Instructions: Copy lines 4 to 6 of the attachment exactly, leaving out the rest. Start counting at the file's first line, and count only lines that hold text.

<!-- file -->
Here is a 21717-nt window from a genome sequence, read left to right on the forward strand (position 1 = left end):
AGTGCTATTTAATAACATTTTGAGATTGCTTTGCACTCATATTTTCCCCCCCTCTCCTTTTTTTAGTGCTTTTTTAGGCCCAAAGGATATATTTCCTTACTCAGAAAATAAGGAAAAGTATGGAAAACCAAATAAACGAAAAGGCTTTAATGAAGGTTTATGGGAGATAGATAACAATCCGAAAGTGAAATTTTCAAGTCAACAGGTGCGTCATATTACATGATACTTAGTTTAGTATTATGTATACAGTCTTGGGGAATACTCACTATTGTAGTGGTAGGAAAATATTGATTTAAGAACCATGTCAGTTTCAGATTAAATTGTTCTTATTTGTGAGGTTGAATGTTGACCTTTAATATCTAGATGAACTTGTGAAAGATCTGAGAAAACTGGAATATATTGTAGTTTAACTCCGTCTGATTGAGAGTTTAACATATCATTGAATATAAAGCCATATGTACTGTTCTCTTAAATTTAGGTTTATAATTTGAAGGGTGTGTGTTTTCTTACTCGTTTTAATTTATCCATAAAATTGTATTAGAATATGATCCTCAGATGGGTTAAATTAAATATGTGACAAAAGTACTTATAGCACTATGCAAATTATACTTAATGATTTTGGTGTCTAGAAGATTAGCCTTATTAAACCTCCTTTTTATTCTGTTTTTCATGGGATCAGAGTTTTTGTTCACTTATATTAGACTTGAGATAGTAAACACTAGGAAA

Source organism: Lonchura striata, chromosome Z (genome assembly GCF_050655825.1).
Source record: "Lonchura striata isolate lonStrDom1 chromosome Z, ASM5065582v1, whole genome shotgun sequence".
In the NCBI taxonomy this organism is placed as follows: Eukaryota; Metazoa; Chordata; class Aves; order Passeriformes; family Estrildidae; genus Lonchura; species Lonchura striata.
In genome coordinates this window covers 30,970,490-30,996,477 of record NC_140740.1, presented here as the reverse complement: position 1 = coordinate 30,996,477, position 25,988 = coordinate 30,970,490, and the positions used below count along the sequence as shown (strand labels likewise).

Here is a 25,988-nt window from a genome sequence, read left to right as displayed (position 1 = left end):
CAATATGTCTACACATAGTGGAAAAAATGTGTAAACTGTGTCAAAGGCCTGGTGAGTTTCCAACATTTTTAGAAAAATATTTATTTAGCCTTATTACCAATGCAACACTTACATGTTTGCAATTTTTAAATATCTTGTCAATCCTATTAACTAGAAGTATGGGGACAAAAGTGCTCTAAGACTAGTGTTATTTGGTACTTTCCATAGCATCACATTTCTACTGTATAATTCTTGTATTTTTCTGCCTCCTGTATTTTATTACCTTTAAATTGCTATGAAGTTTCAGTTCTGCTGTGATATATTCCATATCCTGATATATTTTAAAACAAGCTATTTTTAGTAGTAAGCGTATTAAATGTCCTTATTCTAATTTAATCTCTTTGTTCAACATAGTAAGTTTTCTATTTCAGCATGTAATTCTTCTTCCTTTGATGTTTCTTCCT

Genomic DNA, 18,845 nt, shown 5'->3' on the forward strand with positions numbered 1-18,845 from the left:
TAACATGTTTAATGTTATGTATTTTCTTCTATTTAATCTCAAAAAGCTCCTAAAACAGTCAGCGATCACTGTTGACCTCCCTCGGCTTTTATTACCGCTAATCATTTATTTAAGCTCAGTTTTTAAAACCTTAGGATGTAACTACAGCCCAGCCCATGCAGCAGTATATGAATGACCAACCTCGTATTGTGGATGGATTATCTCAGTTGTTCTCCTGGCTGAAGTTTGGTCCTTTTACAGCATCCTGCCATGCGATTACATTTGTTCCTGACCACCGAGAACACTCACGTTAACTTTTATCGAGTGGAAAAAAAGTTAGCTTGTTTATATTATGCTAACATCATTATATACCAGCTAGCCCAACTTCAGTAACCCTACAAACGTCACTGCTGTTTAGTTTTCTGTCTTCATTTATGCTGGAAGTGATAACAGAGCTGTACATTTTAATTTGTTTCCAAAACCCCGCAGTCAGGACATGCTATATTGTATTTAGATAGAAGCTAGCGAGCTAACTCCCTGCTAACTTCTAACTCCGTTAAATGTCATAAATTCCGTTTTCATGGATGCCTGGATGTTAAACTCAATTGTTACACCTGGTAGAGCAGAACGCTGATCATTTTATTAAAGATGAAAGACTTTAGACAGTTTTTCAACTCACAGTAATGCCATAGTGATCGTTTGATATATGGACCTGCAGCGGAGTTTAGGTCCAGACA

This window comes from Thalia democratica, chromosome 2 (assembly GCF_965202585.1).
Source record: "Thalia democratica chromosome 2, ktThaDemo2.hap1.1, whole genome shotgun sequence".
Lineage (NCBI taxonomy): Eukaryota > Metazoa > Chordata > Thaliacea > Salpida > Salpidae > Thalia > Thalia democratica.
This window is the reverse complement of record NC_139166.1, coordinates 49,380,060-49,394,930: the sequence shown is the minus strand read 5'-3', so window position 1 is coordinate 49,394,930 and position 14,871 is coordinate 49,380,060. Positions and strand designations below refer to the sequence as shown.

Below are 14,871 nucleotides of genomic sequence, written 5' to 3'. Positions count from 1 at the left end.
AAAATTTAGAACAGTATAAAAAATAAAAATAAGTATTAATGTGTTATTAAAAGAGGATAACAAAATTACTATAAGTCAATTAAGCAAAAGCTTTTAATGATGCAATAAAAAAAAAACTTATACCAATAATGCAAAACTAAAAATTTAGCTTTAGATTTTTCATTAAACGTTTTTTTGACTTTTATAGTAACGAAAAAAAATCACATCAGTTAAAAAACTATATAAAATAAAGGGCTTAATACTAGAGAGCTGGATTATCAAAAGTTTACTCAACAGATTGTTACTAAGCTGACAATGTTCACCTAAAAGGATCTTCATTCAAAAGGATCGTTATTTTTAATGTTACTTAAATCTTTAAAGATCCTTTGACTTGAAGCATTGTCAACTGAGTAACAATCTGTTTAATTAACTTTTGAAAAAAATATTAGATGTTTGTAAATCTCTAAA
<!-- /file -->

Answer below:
Source record: "Lonchura striata isolate lonStrDom1 chromosome Z, ASM5065582v1, whole genome shotgun sequence".
In the NCBI taxonomy this organism is placed as follows: Eukaryota; Metazoa; Chordata; class Aves; order Passeriformes; family Estrildidae; genus Lonchura; species Lonchura striata.
In genome coordinates this window covers 30,970,490-30,996,477 of record NC_140740.1, presented here as the reverse complement: position 1 = coordinate 30,996,477, position 25,988 = coordinate 30,970,490, and the positions used below count along the sequence as shown (strand labels likewise).